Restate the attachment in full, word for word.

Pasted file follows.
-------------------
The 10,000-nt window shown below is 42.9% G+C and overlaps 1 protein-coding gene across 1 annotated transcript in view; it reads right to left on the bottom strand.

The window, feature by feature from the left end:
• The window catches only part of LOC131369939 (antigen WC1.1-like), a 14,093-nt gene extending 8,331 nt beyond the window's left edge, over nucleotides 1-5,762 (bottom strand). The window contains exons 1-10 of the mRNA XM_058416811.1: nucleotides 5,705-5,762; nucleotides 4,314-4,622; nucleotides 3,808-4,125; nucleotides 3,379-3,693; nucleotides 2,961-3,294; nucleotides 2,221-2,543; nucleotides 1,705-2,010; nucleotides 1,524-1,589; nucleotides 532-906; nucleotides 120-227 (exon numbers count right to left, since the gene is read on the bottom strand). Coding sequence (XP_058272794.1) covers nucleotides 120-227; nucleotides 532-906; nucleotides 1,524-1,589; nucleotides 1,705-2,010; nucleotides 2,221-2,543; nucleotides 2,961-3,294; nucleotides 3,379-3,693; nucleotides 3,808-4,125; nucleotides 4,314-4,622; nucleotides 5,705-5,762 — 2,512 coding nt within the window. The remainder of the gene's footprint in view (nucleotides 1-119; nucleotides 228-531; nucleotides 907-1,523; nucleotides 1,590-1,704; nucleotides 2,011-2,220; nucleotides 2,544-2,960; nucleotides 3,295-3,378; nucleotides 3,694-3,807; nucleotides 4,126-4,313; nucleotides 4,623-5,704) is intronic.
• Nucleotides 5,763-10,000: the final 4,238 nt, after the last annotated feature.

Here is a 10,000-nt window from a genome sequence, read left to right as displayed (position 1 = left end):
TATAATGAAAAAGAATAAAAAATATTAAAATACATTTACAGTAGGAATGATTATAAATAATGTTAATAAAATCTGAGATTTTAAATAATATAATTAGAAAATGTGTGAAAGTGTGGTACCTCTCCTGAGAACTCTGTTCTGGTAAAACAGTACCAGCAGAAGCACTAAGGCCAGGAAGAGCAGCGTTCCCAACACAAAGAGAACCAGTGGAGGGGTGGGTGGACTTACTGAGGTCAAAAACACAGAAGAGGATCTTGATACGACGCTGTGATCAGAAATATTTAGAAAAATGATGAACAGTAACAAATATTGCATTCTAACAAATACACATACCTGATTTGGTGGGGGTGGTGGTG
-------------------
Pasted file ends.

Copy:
The 10,000-nt window shown below is 42.9% G+C and overlaps 1 protein-coding gene across 1 annotated transcript in view; it reads right to left on the bottom strand.

The window, feature by feature from the left end:
• The window catches only part of LOC131369939 (antigen WC1.1-like), a 14,093-nt gene extending 8,331 nt beyond the window's left edge, over nucleotides 1-5,762 (bottom strand). The window contains exons 1-10 of the mRNA XM_058416811.1: nucleotides 5,705-5,762; nucleotides 4,314-4,622; nucleotides 3,808-4,125; nucleotides 3,379-3,693; nucleotides 2,961-3,294; nucleotides 2,221-2,543; nucleotides 1,705-2,010; nucleotides 1,524-1,589; nucleotides 532-906; nucleotides 120-227 (exon numbers count right to left, since the gene is read on the bottom strand). Coding sequence (XP_058272794.1) covers nucleotides 120-227; nucleotides 532-906; nucleotides 1,524-1,589; nucleotides 1,705-2,010; nucleotides 2,221-2,543; nucleotides 2,961-3,294; nucleotides 3,379-3,693; nucleotides 3,808-4,125; nucleotides 4,314-4,622; nucleotides 5,705-5,762 — 2,512 coding nt within the window. The remainder of the gene's footprint in view (nucleotides 1-119; nucleotides 228-531; nucleotides 907-1,523; nucleotides 1,590-1,704; nucleotides 2,011-2,220; nucleotides 2,544-2,960; nucleotides 3,295-3,378; nucleotides 3,694-3,807; nucleotides 4,126-4,313; nucleotides 4,623-5,704) is intronic.
• Nucleotides 5,763-10,000: the final 4,238 nt, after the last annotated feature.

Here is a 10,000-nt window from a genome sequence, read left to right as displayed (position 1 = left end):
TATAATGAAAAAGAATAAAAAATATTAAAATACATTTACAGTAGGAATGATTATAAATAATGTTAATAAAATCTGAGATTTTAAATAATATAATTAGAAAATGTGTGAAAGTGTGGTACCTCTCCTGAGAACTCTGTTCTGGTAAAACAGTACCAGCAGAAGCACTAAGGCCAGGAAGAGCAGCGTTCCCAACACAAAGAGAACCAGTGGAGGGGTGGGTGGACTTACTGAGGTCAAAAACACAGAAGAGGATCTTGATACGACGCTGTGATCAGAAATATTTAGAAAAATGATGAACAGTAACAAATATTGCATTCTAACAAATACACATACCTGATTTGGTGGGGGTGGTGGTG